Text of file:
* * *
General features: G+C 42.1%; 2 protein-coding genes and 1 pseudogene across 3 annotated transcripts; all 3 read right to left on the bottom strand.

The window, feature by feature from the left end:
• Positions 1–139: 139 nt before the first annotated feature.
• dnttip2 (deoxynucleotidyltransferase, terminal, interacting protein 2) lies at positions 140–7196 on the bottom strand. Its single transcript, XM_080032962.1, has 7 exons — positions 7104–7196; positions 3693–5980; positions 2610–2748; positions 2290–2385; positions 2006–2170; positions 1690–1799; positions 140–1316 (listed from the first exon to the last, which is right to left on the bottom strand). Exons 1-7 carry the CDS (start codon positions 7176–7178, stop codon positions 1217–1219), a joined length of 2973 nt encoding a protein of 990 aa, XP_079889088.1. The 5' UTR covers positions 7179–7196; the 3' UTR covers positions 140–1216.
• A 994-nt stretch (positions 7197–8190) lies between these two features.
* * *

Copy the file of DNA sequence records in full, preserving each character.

General features: G+C 42.1%; 2 protein-coding genes and 1 pseudogene across 3 annotated transcripts; all 3 read right to left on the bottom strand.

The window, feature by feature from the left end:
• Positions 1–139: 139 nt before the first annotated feature.
• dnttip2 (deoxynucleotidyltransferase, terminal, interacting protein 2) lies at positions 140–7196 on the bottom strand. Its single transcript, XM_080032962.1, has 7 exons — positions 7104–7196; positions 3693–5980; positions 2610–2748; positions 2290–2385; positions 2006–2170; positions 1690–1799; positions 140–1316 (listed from the first exon to the last, which is right to left on the bottom strand). Exons 1-7 carry the CDS (start codon positions 7176–7178, stop codon positions 1217–1219), a joined length of 2973 nt encoding a protein of 990 aa, XP_079889088.1. The 5' UTR covers positions 7179–7196; the 3' UTR covers positions 140–1216.
• A 994-nt stretch (positions 7197–8190) lies between these two features.